Friday, November 10, 2006

Adams, Jefferson, and the Revolution

John Adams
In 1812, John Adams sent a letter to Thomas Jefferson, along with some homespun, in the hopes of rekindling a correspondence that the two men broke off due to events surrounding the election of 1800. A mutual friend suggested to Adams that he try to renew the friendship. Adams began the correspondence partly to lure Jefferson into a dialogue about the history of their relationship. At the very least, he hoped that he and Jefferson could explain themselves to each other.
Adams wanted to discover why their intellectual relationship and friendship soured over the years. Adams and Jefferson were friends and among the more radical members of the group that signed the Declaration of Independence in 1776. Despite this fact, by 1800 they found themselves on opposite sides of the political debates plaguing the country. The presidential campaign, Adams’ loss to Jefferson, and much else broke all communication between the two great founders and led to Adams’ retreat from public life.
Among the topics that Adams sensed were potential causes for their break-up, was each man’s reaction to and interpretation of the events and aftermath of the French Revolution. This led to disagreement over what the French Revolution and its philosophy meant for the United States, and what was the purpose in general of revolution for a culture and society. Adams was critical of the French Revolution before, during, and after it happened. That is to say, before the French Revolution he was critical of the political theorists that he thought were behind it. During the French Revolution, he was immersed in political efforts to prevent the United States from becoming another revolutionary France. After the French Revolution, he feared revolutionary philosophy and practices influencing the United States and ruining its government.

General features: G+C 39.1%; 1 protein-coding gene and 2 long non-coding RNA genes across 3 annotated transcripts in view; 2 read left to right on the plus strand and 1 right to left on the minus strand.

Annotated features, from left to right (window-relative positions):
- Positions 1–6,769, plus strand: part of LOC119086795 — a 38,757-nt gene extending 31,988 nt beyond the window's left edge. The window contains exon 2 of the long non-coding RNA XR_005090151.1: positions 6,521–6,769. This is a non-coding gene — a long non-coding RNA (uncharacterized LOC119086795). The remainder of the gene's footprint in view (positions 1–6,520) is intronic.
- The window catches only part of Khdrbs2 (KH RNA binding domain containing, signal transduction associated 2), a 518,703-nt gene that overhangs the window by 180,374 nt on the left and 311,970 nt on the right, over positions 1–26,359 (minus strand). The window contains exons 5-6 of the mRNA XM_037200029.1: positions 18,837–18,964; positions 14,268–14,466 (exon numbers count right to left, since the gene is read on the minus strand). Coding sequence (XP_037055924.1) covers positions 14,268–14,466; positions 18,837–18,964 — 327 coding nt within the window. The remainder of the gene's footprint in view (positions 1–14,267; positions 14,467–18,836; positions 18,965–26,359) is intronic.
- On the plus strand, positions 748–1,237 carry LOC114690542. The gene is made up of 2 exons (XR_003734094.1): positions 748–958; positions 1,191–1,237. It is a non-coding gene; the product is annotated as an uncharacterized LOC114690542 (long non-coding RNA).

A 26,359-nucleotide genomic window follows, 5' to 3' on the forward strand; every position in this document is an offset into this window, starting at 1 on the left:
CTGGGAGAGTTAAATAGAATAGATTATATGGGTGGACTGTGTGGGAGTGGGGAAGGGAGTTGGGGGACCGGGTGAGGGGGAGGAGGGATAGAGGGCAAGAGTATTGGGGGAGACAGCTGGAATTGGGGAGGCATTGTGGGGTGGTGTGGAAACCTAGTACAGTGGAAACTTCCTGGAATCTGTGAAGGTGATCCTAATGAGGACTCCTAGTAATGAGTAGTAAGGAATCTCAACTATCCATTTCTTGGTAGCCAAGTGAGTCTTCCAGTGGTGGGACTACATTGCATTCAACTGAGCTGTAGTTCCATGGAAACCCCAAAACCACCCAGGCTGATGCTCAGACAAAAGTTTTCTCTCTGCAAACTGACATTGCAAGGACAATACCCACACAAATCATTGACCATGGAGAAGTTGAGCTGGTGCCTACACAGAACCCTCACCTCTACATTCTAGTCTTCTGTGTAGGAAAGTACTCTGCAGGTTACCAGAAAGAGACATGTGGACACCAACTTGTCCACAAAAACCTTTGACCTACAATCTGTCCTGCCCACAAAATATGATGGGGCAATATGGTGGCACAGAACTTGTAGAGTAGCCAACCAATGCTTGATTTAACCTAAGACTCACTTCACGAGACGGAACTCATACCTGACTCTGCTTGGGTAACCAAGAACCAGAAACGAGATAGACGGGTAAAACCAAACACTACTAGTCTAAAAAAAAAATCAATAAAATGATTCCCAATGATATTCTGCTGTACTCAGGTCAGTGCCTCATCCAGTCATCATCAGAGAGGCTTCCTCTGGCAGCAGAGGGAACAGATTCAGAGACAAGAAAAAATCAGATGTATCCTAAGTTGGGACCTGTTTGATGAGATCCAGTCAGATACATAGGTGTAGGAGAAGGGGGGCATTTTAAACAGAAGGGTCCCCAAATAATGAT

On a most basic level, the events leading up to the Revolution led to difficulties over getting a book translated and published. In the late 1780s, men were writing books about the American constitution and preparing to write a new Constitution for France. Turgot, Godwin, and Malby all wrote essays or books critiquing America for installing a constitution that allowed for three branches at the Federal level and also divided power between the federal and state level.
The French critics were more enamored with the idea of a country with a single parliament and centralized federal power. Adams read the works that critiqued his own ideas and wrote a response, __________________. At the time, Jefferson was in Paris. Adams asked Jefferson if he could get the book translated and published in France. But, Jefferson’s social group was made up of those who were critical of Adam’s ideas. And so, Jefferson did nothing. That summer, he went on a wine-tasting tour in Bordeaux. It seems that, at the time, Adams did not think that Jefferson was at fault for his book not getting published.
But, a few years later, in 1791, Jefferson inadvertently had published an introduction to Thomas Paine’s Rights of Man a critique of the work of Adams. Did Adams read this critique? What were the details of the 1790s that led to the break up? Surely, the FR had something to do with it.


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